Australian consumers and producers could soon have clarity over what classifies as free range eggs, with State and Territory ministers committing last Friday to collaboratively develop a draft National Information Standard for free range eggs.
The national policy, to be led by the New South Wales Office of Fair Trading, will aim to meet increasing consumer demand for ethical produce that meets animal welfare standards. The draft standard is expected to include definitive parameters for what can be called 'free range' and minimum labelling requirements for product packaging.
According to a 2012 study by consumer affairs organisation Choice, while almost 40 percent of the egg market is advertised as free range, many store-bought eggs fall short of consumers' expectations of what free range means.
Last year, a NSW Fair Trading investigation uncovered a lack of clear consensus on what qualifies as free range. In fact, many of the most expensive 'free range' eggs are sourced from farms with 20,000 chickens per hectare, despite the CSIRO’s current code of practice, which recommends 1,500 birds per hectare for optimal grazing.
In 2013, the Australian Federal Court found that the suppliers of the popular Steggles chicken products had engaged in false, misleading and deceptive conduct regarding the free range labelling of their products.
Currently, Australia does not recognise an enforceable, national definition of what constitutes free range. ACT and Queensland are the only states with free range egg standards, but their standards are vastly different. In ACT, a stocking density of 1,500 chickens per hectare counts as free range, while Queensland guidelines changed last year to permit 10,000 chickens per hectare.
NSW Fair Trading Commissioner Rod Stowe believes that Australia needs a national standard to clarify the confusing, potentially misleading claims circulating the free range egg market.
“(The development of a national standard) is a good first step on the road to getting better outcomes for consumers when it comes to egg labelling,” Mr Stowe said.
A Many-Sided Debate
Victorian free range egg farmer, Phillip Westwood supports a national standard for free range eggs, which he feels will benefit smaller producers with strong ethical standards.
“Hopefully the standard will limit the number of fowls per hectare to 1,500 and prevent the big boys from falsely labelling their products,” Westwood said.
However, Westwood said he doubts there will ever be “real free range eggs in major supermarkets because of quantity and volume demands”. Coles' policy for its home brand free range eggs, for example, stipulate a maximum of 10,000 chickens per hectare.
“We fully support the need for a national standard but at this stage we don't know the wording and possible loopholes,” Westwood said. “The Queensland government has already said it doesn't like restrictions on the number of hens per hectare, and Victoria's Agriculture Minister, Peter Walsh, is known to favour industry self-regulation."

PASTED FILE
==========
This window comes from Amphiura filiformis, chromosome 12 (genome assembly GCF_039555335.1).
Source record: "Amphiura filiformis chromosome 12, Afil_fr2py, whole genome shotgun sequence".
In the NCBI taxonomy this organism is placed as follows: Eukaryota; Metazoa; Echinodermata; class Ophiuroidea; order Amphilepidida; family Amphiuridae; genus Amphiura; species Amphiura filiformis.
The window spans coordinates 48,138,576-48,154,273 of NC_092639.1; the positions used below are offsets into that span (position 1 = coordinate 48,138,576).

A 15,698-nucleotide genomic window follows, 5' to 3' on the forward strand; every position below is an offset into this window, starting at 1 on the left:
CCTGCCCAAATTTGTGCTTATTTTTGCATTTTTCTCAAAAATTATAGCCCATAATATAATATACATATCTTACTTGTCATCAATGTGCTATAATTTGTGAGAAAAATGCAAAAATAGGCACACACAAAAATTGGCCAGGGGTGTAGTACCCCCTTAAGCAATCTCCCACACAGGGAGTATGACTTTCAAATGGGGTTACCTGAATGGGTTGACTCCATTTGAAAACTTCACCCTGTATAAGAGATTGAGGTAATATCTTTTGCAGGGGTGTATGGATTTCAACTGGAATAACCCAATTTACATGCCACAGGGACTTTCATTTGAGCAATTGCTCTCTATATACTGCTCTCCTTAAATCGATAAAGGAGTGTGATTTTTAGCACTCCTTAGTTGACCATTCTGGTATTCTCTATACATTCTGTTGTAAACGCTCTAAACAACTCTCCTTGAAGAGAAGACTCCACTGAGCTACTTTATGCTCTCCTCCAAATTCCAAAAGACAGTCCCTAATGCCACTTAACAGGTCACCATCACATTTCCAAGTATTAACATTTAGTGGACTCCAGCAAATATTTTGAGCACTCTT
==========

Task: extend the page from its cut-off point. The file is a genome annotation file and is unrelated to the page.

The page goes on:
Westwood also warned that the process would be slow, complicated and difficult; he claimed that it could take up to a year to achieve consensus on what ethical poultry standards should be standard across the industry.
South Australian farmer John Rhode expressed similar doubt about the time it would take to bring in the Standard, believing that the personal agendas of many egg producers, especially the big players, could forestall the process.
Others maintain that if Australian consumers understood free range egg farming practices, they would not have a problem with free range farms allowing 10,000 birds per hectare.
John Coward, chief executive of Queensland United Egg Producers said it was not the number of hens that was important but the frequency of bird rotation and the farm's environmental conditions.
“It is not about the number of birds per square hectare, it is about the way you manage the life of them,” Mr Coward said. “In order to keep 10,000 hens per hectare in Queensland, you need to rotate the hens frequently, ensure the hens have adequate grass to roam on, and that the grass they have access to is healthy, with no patches that could cause them harm."
Coward went on to say that he would support a national agreement that sets a clear definition for “free range,” as long as density of hens was not the focus.
What Do Consumers Want?
According to Choice director of campaigns and communications, Matt Levey, "The crucial next step is ensuring the new standard reflects consumers' expectations and the best advice of animal welfare experts, ensuring it is not only nationally consistent and enforceable, but meaningful."
According to Choice, free range egg buyers, who buy 40% of eggs in Australia, would prefer a standard of approximately 1,500 hens per hectare. In a 2012 survey of 900 people, Choice discovered that 60% of respondents said it was "essential" the eggs they buy are free range, with a further 25% claiming it was "important". More than half said they were willing to pay $3-5 more per dozen for free range, as opposed to cage eggs.
For now, NSW Fair Trading will collaborate with egg producers in each state to develop a framework for the national Standard and report back to State and Territory ministers in early 2015.